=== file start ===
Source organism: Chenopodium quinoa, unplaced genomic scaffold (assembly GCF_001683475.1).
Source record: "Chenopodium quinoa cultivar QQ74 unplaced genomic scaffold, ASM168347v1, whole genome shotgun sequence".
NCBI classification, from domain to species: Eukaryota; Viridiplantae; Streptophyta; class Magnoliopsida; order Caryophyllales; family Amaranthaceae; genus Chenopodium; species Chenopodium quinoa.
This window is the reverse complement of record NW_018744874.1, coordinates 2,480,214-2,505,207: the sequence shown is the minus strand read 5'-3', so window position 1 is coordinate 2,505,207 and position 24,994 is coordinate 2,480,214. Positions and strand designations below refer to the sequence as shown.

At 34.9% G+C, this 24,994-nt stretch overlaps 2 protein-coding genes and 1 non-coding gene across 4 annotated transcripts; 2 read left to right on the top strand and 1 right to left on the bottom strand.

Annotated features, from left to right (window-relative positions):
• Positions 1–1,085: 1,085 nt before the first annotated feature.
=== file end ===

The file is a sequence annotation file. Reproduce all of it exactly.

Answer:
Source organism: Chenopodium quinoa, unplaced genomic scaffold (assembly GCF_001683475.1).
Source record: "Chenopodium quinoa cultivar QQ74 unplaced genomic scaffold, ASM168347v1, whole genome shotgun sequence".
NCBI classification, from domain to species: Eukaryota; Viridiplantae; Streptophyta; class Magnoliopsida; order Caryophyllales; family Amaranthaceae; genus Chenopodium; species Chenopodium quinoa.
This window is the reverse complement of record NW_018744874.1, coordinates 2,480,214-2,505,207: the sequence shown is the minus strand read 5'-3', so window position 1 is coordinate 2,505,207 and position 24,994 is coordinate 2,480,214. Positions and strand designations below refer to the sequence as shown.

At 34.9% G+C, this 24,994-nt stretch overlaps 2 protein-coding genes and 1 non-coding gene across 4 annotated transcripts; 2 read left to right on the top strand and 1 right to left on the bottom strand.

Annotated features, from left to right (window-relative positions):
• Positions 1–1,085: 1,085 nt before the first annotated feature.